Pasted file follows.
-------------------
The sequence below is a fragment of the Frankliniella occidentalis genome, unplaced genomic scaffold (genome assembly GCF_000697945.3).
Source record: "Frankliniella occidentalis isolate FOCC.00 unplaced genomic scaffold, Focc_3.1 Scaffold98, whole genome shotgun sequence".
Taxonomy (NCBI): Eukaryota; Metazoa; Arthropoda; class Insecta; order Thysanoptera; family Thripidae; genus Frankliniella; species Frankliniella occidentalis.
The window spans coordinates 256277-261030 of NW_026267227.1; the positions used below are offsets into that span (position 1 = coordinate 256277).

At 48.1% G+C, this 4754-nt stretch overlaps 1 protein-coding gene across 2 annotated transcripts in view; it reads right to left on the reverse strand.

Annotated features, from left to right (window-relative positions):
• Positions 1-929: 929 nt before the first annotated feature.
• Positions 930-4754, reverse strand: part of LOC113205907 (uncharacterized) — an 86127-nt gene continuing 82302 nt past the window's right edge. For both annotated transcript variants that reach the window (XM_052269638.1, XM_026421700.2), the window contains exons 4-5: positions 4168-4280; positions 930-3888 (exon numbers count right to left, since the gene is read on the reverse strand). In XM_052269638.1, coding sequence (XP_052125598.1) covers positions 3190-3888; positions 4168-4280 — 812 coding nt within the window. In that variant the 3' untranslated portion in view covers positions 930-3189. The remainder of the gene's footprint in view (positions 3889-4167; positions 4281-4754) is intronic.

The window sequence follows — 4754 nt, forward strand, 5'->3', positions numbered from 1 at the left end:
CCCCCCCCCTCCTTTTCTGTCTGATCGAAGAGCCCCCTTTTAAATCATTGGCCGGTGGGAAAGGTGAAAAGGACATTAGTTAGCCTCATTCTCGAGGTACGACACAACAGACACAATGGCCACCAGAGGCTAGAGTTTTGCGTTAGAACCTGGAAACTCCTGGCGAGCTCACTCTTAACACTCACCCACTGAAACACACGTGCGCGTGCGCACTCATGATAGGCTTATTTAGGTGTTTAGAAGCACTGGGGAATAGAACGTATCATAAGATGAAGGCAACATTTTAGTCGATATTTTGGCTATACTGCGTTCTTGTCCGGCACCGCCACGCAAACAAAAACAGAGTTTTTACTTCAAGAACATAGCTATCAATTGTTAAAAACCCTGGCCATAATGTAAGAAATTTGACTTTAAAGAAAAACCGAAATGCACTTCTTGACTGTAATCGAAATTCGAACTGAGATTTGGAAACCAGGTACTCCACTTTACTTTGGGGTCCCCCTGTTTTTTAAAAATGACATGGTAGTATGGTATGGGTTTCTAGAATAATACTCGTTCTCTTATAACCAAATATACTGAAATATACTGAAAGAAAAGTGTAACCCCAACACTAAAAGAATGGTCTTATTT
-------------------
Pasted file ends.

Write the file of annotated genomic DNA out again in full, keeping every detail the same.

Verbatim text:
The sequence below is a fragment of the Frankliniella occidentalis genome, unplaced genomic scaffold (genome assembly GCF_000697945.3).
Source record: "Frankliniella occidentalis isolate FOCC.00 unplaced genomic scaffold, Focc_3.1 Scaffold98, whole genome shotgun sequence".
Taxonomy (NCBI): Eukaryota; Metazoa; Arthropoda; class Insecta; order Thysanoptera; family Thripidae; genus Frankliniella; species Frankliniella occidentalis.
The window spans coordinates 256277-261030 of NW_026267227.1; the positions used below are offsets into that span (position 1 = coordinate 256277).

At 48.1% G+C, this 4754-nt stretch overlaps 1 protein-coding gene across 2 annotated transcripts in view; it reads right to left on the reverse strand.

Annotated features, from left to right (window-relative positions):
• Positions 1-929: 929 nt before the first annotated feature.
• Positions 930-4754, reverse strand: part of LOC113205907 (uncharacterized) — an 86127-nt gene continuing 82302 nt past the window's right edge. For both annotated transcript variants that reach the window (XM_052269638.1, XM_026421700.2), the window contains exons 4-5: positions 4168-4280; positions 930-3888 (exon numbers count right to left, since the gene is read on the reverse strand). In XM_052269638.1, coding sequence (XP_052125598.1) covers positions 3190-3888; positions 4168-4280 — 812 coding nt within the window. In that variant the 3' untranslated portion in view covers positions 930-3189. The remainder of the gene's footprint in view (positions 3889-4167; positions 4281-4754) is intronic.

The window sequence follows — 4754 nt, forward strand, 5'->3', positions numbered from 1 at the left end:
CCCCCCCCCTCCTTTTCTGTCTGATCGAAGAGCCCCCTTTTAAATCATTGGCCGGTGGGAAAGGTGAAAAGGACATTAGTTAGCCTCATTCTCGAGGTACGACACAACAGACACAATGGCCACCAGAGGCTAGAGTTTTGCGTTAGAACCTGGAAACTCCTGGCGAGCTCACTCTTAACACTCACCCACTGAAACACACGTGCGCGTGCGCACTCATGATAGGCTTATTTAGGTGTTTAGAAGCACTGGGGAATAGAACGTATCATAAGATGAAGGCAACATTTTAGTCGATATTTTGGCTATACTGCGTTCTTGTCCGGCACCGCCACGCAAACAAAAACAGAGTTTTTACTTCAAGAACATAGCTATCAATTGTTAAAAACCCTGGCCATAATGTAAGAAATTTGACTTTAAAGAAAAACCGAAATGCACTTCTTGACTGTAATCGAAATTCGAACTGAGATTTGGAAACCAGGTACTCCACTTTACTTTGGGGTCCCCCTGTTTTTTAAAAATGACATGGTAGTATGGTATGGGTTTCTAGAATAATACTCGTTCTCTTATAACCAAATATACTGAAATATACTGAAAGAAAAGTGTAACCCCAACACTAAAAGAATGGTCTTATTT